23rd Sunday in Ordinary Time Year 2013
My brothers and sisters in Christ Jesus,
If you pay attention at Mass, you may realize that there are some objects the Church reserves special reverence for. For example: the Gospel Book that we process in with at each Sunday Mass at St. Boniface (we do not have the Gospel book for St. Mary yet) is reverenced with honor because this book is contains the word of God; each time a deacon or a priest, after proclaiming the word of God, then kisses it; he is not kissing the book but the word of God. Other object such as the altar is also treated with reverence and honor because it is symbolic of the Body of Christ. The celebrant at Mass kisses the altar twice during Mass and incenses it on some of the special feast days. The Paschal Candle or Easter Candle is also treated with reverence and honor because it is the light of Christ. On Easter vigil, the main celebrant or a deacon would hold the candle up high three-times saying, “the light of Christ!” The congregation would genuflect to honor it. This is an act of our faith that we would honor some objects that shout out that Christ who is our Savior.
There is an object that Christ had used to save the sins of the world: the Cross. The mystery that Christ died on the cross cannot be comprehended by man. However the fact is that Christ hung on it and through Christ’s act, man is saved. The Church honors this object twice during yearly liturgical celebrations. One is celebrated on Good Friday and other is the Exaltation of the Holy Cross that the Church celebrates on September 14; on this feast day not only the Catholic Church honors the cross but also the Orthodox and Eastern churches. This celebration is an important mark of Christian unity that Christ died on the cross for all.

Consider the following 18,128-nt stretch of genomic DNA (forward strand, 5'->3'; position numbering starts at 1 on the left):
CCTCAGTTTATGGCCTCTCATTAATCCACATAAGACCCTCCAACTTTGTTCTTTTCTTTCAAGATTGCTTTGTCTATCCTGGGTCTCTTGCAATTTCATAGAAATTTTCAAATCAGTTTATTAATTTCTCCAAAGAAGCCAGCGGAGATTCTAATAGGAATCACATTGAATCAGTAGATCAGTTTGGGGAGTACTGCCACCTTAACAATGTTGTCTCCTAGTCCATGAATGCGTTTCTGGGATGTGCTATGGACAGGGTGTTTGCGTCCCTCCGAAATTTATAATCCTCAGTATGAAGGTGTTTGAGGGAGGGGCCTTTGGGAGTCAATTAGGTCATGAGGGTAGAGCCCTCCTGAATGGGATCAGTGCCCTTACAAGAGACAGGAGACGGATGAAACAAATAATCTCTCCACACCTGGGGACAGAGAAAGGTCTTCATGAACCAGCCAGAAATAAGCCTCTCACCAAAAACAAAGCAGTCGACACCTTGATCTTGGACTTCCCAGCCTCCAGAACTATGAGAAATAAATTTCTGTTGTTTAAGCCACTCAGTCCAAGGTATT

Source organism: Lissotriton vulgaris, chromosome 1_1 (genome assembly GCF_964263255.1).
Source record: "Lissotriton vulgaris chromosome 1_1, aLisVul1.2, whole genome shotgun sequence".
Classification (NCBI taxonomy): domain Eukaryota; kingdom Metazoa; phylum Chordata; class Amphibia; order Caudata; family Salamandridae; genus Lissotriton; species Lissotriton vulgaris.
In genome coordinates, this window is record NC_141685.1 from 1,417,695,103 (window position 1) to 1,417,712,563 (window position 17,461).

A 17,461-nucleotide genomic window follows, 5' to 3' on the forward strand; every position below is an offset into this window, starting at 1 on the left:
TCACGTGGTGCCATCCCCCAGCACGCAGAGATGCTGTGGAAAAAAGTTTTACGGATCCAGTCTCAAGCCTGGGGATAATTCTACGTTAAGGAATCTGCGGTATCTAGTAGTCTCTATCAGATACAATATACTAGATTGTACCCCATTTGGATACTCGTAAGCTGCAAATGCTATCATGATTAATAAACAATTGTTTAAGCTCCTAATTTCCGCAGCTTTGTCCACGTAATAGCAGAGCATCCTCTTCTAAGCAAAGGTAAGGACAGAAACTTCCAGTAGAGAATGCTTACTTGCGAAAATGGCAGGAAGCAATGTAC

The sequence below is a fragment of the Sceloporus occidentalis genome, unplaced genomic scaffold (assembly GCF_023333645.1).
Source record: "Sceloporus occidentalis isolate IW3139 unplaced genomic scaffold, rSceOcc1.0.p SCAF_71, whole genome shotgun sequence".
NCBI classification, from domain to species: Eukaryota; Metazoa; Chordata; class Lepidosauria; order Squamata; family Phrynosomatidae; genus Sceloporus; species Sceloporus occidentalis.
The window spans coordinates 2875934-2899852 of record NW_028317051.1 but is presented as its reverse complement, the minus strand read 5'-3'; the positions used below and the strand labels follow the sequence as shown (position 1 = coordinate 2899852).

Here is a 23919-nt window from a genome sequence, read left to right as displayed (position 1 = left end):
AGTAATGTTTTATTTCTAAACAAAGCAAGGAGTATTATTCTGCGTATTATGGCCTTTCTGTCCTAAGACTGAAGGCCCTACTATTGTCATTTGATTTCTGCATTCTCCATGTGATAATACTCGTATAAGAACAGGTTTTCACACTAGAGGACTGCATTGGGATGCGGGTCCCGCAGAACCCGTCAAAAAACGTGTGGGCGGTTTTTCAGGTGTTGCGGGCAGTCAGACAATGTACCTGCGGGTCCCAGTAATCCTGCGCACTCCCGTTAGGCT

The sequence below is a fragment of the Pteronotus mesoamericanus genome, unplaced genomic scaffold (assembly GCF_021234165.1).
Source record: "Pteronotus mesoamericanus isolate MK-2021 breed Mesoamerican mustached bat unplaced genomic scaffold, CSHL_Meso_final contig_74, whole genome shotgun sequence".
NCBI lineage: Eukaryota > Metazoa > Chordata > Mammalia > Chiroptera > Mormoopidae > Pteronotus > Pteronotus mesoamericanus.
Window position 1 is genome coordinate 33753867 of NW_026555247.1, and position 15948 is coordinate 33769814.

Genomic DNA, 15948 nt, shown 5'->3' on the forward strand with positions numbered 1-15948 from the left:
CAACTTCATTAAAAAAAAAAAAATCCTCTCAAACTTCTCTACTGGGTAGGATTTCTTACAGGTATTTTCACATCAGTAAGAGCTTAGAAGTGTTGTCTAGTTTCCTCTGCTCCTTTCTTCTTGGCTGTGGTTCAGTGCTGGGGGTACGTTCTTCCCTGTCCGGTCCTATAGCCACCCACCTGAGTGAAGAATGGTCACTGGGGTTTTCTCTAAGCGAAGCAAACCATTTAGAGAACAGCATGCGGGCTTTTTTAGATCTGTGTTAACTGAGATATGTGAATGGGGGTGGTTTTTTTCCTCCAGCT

The feast of the Exaltation of the Holy Cross was not celebrated right after the Risen Christ. It began with St. Helena, the mother of the Roman Emperor Constantine, when she went to Jerusalem in search of the holy places of Christ’s life. She raised the Temple of Aphrodite, which traditionally was built over the Savior’s tomb; her son then built the Basilica of the Holy Sepulcher over the tomb. During the excavation, workers found three crosses. Legend has it that the one on which Jesus died was identified when its touch healed a dying woman. The cross became an object of veneration. Then it became widespread in Jerusalem in the early fifth century. The feast won’t enter into the Western calendar until the seventh century when Emperor Heraclius recovered the cross from the Persians. A story told that the emperor intended to carry the cross back into Jerusalem himself, but he was unable to move forward until he took off his imperial garment and walked barefoot as a pilgrim.
This weekend Jesus challenged his followers, “Whoever does not carry his own cross and come after me cannot be my disciple.” Let us follow Jesus to the Calvary and carrying our own cross join the pilgrimage of saints who have completed their journey. The Eucharist is the food for this journey. Let us receive the Lord as we are following Him.
Rev. Joseph-Quoc Vuong